The procedure for joining the lengths of pipe 14, 16, 18 . . . is given in the following description which should be read in conjunction with the description given in U.S. Pat. No. 4,640,732 aforesaid. In the case of each joint, the two lengths of pipe are clamped near to the ends to be joined in respective aligned clamps of the butt fusion machine described in that application.
Each clamp is circular and is split so as to be openable to allow entry of the pipe. Each clamp is closed onto the respective pipe length and manually closed up by tightening the screws connecting the two parts of the clamp. This action reduces the non-circularity of the pipe length which, when in a horizontal orientation, deforms under its own weight and adopts an oval cross-sectional shape.
Next, each pipe length end is trimmed using the trimming device forming part of the machine described in the application referred to above. Trimming leaves a trimmed end more closely adjacent the respective clamp (say within one centimeter for example) substantially to align the pipe wall of the other. Very good alignment in some 90% of the angular extent of the pipe wall is achieved. In the remaining 10% of the angular extent of the walls, the alignment is such that if butted together, the pipe ends would make at least some two thirds of complete matching contact. There is some slight belling of the pipe length ends but it is substantially the same in each pipe length.
The trimmer device is accurately locatable in the fusion machine so as to cut the end faces, by rotary cutting action, accurately normal to the lengthwise alignment direction of the pipe lengths.
Once the pipe lengths have been clamped in place and trimmed the subsequent operation of the machine is preferably automatic using the controller as explained in the patent application referred to above. FIG. 3 shows the regime followed in the case of the present invention.
Pressure is increased at a relatively lower rate at O - A in the hydraulic ram until one clamp moves towards the other, the electrically heated plate being positioned between the two pipe ends. The machine automatically records the pressure at which the clamp first moves so that the same pressure can automatically be applied again subsequently. Upon movement of the clamp, a relatively higher rate of increase of hydraulic pressure is imposed at A - B. The ends of the pipes engage opposite sides of the electrically heated plate and full pressure at B is subsequently reached, and is maintained at B - C, typically for 5 seconds, but preferably not exceeding 10 seconds.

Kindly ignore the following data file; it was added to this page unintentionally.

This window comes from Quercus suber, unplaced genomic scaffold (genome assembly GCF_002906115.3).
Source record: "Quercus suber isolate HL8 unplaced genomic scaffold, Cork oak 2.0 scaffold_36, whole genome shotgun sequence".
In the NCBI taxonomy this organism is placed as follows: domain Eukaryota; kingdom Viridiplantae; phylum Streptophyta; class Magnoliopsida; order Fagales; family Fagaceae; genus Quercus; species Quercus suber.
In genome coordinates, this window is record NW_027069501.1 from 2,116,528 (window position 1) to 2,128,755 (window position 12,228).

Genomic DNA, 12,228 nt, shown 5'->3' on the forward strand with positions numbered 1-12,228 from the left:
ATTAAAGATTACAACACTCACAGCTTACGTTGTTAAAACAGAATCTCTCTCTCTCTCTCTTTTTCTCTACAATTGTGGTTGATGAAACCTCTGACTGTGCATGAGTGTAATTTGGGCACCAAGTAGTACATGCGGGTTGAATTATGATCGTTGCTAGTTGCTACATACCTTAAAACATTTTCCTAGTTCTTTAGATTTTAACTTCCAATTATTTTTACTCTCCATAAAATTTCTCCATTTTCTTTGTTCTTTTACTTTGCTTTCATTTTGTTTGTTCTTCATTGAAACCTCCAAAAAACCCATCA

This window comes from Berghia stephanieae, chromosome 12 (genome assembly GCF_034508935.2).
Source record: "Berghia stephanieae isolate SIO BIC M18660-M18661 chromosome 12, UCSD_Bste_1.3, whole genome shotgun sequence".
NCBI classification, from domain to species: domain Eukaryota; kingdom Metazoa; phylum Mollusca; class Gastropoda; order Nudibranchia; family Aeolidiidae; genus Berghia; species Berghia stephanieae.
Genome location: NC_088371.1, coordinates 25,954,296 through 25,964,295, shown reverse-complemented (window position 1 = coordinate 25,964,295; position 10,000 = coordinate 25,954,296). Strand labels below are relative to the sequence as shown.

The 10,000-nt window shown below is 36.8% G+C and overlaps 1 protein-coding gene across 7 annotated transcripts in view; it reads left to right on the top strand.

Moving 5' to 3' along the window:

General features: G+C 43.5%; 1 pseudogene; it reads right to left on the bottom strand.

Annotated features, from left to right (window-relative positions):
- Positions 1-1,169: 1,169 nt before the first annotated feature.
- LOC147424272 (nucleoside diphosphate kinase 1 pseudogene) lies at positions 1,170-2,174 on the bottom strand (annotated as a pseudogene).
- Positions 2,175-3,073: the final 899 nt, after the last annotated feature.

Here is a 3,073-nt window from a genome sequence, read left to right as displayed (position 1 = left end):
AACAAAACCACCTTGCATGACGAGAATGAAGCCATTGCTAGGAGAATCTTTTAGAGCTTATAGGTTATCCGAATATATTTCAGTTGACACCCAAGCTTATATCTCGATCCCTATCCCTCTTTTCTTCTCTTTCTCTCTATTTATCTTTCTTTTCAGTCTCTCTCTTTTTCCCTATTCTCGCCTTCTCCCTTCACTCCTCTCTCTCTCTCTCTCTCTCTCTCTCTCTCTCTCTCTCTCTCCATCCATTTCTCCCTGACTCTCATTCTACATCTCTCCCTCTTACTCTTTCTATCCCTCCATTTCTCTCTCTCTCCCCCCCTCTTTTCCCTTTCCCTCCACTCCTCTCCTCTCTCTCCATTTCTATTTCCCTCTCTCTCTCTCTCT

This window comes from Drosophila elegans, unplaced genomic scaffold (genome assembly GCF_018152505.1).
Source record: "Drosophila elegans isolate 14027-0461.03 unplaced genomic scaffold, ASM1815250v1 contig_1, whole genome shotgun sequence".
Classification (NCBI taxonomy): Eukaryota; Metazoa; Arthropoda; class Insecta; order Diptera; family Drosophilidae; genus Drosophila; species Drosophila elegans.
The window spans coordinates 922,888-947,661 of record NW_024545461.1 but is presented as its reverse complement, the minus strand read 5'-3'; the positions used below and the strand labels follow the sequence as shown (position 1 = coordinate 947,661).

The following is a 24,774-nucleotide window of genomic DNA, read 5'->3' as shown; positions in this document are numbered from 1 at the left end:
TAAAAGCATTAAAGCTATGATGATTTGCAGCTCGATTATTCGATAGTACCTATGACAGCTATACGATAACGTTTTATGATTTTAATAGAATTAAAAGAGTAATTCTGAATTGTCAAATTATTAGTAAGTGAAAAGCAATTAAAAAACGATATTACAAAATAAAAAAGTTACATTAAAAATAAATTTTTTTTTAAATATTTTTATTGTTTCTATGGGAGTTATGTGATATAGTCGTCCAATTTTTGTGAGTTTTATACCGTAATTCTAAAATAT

The pipe ends heat up, soften and initial internal and external beads are formed at the end of each pipe under the applied hydraulic pressure of typically 0.7 to 1.0 Mega-Newtons/square meter (7 to 10 bar).
The plate is free to move transversely so that both pipe ends are forced against the plate by the single ram. After the "bead-up" stage B - C, the pressure is reduced, for example to 0.2 MN/m2 (2 bar) and maintained at D - E, the "heat soak" stage, typically for 10 seconds, but preferably not exceeding 15 seconds.
After the "soak" stage, the ram is retracted to withdraw the pipe ends from the plate, which is automatically withdrawn from between the ends.
The ram again advances and brings the ends into engagement with each other. The period between the separation of the ends from the plate and their engagement with each other is called the "dwell" period F - G and is typically 1 second. The pressure increases after the ends engage to reach a maximum fusion pressure, typically 0.7 to 1.0 MN/m2 (7 to 10 bar).
The pressure is maintained during the "fusion" stage H - I, typically for 60 seconds during which the ends are joined and the internal and external beads are completed at the joint.
After the "fusion" stage the pressure is released in the ram and the joint cools further for typically 60 seconds.
The regime just described provides a relatively brief heating time ("bead-up" and "soak") and a very short cooling period ("dwell"). The result is that only small beads are formed.
It has been found that the method described above produces a good joint over some 90% of the angular extent of the pipe wall.
The joint being shown by tests to fail only after the pipewall parent material yielded and underwent high elongation.